Research Papers

Comparison of Electronic Component Durability Under Uniaxial and Multiaxial Random Vibrations

[+] Author and Article Information
Matthew Ernst

Applied Physics Laboratory,
Johns Hopkins University,
Laurel, MD 20723
e-mail: ernstm@gmail.com

Ed Habtour

Vehicle Technology Directorate,
U. S. Army Research Laboratory,
Aberdeen Proving Ground,
MD 21005
e-mail: ed.m.habtour.civ@mail.mil

Abhijit Dasgupta

Center for Advanced Life Cycle Engineering,
University of Maryland,
College Park, MD 20742
e-mail: dasgupta@umd.edu

Michael Pohland

U.S. Army Materiel System Activity Analysis,
Aberdeen Proving Ground,
MD 21005
e-mail: michael.f.pohland.civ@mail.mil

Mark Robeson

U.S. Army's Aviation Development
Directorate at Ft. Eustis,
Ft. Eustis, VA 23604
e-mail: mark.e.robeson.civ@mail.mil

Mark Paulus

Naval Undersea Warfare Center,
Keyport, WA 98345
e-mail: mark.paulus@navy.mil

Contributed by the Electronic and Photonic Packaging Division of ASME for publication in the JOURNAL OF ELECTRONIC PACKAGING. Manuscript received June 26, 2014; final manuscript received August 24, 2014; published online October 15, 2014. Assoc. Editor: Satish Chaparala.

This work is in part a work of the U.S. Government. ASME disclaims all interest in the U.S. Government's contributions.

J. Electron. Packag 137(1), 011009 (Oct 15, 2014) (8 pages) Paper No: EP-14-1062; doi: 10.1115/1.4028516 History: Received June 26, 2014; Revised August 24, 2014

Multiaxial and uniaxial vibration experiments were conducted in order to study the differences in failure modes and fatigue life for the two types of excitation. An electrodynamic (ED) shaker capable of controlled vibration in six degrees of freedom (DOF) was employed for the experiments. The test specimen consisted of six large inductors insertion mounted on a printed wiring board (PWB). Average damage accumulation rate (DAR) in the inductor leads was measured for random excitations in-plane, out-of-plane, and both directions simultaneously. Under simultaneous multiaxial excitation, the average DAR was found to be 2.2 times greater than the sum of the in-plane and out-of-plane DARs. The conclusion was that multiple-step sequential uniaxial testing may significantly overestimate the durability of large/heavy structures with high center of mass in a multiaxial dynamic environment. Additionally, a test method utilizing uniaxial vibration along a direction other than the principal directions of the structure was examined. This method was found to have significant limitations, but showed better agreement with simultaneous multiaxial vibration experiments.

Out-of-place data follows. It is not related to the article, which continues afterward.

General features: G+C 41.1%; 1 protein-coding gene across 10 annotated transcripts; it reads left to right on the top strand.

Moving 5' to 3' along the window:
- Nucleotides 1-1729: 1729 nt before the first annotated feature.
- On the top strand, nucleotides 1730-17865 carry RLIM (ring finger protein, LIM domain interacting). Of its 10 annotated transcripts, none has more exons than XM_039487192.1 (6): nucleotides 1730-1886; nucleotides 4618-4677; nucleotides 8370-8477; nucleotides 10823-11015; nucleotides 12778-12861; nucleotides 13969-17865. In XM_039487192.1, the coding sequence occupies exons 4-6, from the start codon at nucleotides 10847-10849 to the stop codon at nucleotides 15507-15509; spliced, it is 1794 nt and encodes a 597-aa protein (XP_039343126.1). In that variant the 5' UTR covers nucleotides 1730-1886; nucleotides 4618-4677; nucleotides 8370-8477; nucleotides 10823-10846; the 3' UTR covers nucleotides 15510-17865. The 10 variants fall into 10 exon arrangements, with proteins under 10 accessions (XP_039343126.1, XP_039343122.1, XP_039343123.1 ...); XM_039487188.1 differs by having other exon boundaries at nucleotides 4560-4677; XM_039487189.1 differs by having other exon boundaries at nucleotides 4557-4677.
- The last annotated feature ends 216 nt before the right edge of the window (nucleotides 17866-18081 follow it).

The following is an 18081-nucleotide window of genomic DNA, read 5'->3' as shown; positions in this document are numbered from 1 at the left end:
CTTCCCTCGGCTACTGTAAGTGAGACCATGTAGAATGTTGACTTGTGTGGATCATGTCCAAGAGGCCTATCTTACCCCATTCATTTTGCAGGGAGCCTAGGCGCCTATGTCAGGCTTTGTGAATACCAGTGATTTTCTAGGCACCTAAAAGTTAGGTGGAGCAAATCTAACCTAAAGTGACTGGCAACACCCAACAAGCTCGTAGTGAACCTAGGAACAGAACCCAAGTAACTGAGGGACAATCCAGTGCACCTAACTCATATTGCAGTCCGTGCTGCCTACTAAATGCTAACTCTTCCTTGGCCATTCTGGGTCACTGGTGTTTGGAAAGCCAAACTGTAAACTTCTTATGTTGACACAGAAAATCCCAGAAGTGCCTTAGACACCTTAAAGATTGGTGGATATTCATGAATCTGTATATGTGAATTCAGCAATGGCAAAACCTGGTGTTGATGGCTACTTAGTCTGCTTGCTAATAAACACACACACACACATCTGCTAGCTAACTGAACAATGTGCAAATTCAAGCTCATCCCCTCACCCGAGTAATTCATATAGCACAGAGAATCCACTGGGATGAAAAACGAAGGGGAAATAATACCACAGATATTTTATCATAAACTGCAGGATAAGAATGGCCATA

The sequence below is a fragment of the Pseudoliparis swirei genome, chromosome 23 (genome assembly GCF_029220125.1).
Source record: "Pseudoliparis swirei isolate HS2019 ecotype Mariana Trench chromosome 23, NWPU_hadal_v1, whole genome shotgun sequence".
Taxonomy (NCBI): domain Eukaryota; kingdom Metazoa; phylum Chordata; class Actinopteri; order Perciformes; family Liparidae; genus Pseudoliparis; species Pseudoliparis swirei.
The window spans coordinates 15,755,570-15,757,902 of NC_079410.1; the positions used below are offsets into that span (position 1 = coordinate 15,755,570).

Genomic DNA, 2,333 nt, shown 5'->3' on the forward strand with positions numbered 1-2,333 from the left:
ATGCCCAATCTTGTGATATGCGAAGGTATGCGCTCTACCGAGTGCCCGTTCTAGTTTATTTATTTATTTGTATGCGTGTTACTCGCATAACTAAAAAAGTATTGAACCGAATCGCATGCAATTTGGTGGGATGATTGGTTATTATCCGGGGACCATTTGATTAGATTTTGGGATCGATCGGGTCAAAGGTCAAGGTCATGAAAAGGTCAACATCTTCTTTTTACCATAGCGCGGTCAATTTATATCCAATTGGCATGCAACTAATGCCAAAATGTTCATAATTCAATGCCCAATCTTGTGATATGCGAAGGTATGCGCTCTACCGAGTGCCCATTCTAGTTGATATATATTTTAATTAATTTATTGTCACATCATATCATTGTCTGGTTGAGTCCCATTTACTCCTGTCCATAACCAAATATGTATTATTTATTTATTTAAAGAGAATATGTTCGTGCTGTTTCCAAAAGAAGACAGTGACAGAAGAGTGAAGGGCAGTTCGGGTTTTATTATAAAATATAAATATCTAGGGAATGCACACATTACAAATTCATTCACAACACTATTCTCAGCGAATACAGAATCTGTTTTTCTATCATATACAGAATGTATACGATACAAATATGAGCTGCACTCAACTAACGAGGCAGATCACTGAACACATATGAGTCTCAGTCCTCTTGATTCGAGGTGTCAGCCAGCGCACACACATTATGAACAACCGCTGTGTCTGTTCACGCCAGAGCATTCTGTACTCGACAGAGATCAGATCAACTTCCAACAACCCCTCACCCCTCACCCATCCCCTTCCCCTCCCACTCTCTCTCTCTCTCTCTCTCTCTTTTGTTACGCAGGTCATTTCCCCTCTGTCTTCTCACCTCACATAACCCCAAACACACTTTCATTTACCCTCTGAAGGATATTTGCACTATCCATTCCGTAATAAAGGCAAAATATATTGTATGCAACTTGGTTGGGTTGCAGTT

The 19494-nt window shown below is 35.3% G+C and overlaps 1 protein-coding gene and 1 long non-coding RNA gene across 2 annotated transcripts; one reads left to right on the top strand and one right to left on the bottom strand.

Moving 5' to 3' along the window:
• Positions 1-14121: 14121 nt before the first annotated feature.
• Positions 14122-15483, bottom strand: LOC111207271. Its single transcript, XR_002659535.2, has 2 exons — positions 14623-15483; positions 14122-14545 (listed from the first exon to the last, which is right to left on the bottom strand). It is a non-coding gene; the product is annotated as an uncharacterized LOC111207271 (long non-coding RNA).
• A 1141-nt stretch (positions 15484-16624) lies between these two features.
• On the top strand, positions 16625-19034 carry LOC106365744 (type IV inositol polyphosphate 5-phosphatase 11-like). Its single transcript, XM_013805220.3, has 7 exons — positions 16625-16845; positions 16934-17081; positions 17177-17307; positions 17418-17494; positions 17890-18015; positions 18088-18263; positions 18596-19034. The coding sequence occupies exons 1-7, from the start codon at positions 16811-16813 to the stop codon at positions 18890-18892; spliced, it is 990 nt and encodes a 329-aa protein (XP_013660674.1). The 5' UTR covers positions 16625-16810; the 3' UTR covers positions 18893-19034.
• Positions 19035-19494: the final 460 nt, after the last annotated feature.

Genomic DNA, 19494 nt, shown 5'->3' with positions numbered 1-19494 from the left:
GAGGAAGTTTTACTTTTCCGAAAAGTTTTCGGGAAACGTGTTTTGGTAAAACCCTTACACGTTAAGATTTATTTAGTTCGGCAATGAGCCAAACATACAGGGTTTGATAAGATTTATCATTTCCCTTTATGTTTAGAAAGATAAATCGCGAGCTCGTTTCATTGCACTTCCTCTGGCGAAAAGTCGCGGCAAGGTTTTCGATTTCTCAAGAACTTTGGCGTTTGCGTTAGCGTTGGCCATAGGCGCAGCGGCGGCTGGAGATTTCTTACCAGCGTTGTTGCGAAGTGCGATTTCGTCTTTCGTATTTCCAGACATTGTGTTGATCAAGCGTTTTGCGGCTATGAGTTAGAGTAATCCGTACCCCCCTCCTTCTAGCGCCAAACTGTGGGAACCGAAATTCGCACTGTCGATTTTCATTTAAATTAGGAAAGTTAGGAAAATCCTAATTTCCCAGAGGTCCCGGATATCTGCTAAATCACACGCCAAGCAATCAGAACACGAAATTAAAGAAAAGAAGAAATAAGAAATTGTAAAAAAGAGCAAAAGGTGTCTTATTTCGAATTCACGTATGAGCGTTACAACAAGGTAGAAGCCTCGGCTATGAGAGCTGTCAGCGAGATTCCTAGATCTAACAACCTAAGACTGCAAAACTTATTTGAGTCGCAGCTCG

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Fig. 1

Photograph of test specimen on shaker table

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Fig. 2

Test specimen schematic

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Fig. 3

External view of inductor

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Fig. 4

Inductor with shrink wrap removed

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Fig. 5

Inductor with tape wrap removed

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Fig. 6

Inductor dimensions

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Fig. 7

Outside coil wrap (stiff lead)

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Fig. 8

Inside coil wrap (compliant lead)

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Fig. 10

Vibration mode VII

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Fig. 11

Vibration mode VIII

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MDOF shaker (partially disassembled)

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Fig. 13

Vibration power spectral density functions

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Fig. 14

Single-axis and combined-axes (incoherent) average DARs

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Fig. 15

Multiaxial response amplification for component flexure in the x direction

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Fig. 16

Comparison between combined multiaxial excitation and superposition at 0.78 Grms

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Fig. 17

Comparison between combined multiaxial excitation and superposition at 3.14 Grms

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Fig. 18

Measured PWB response in out-of-plane, z direction

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Fig. 19

Coherent and incoherent average DARs




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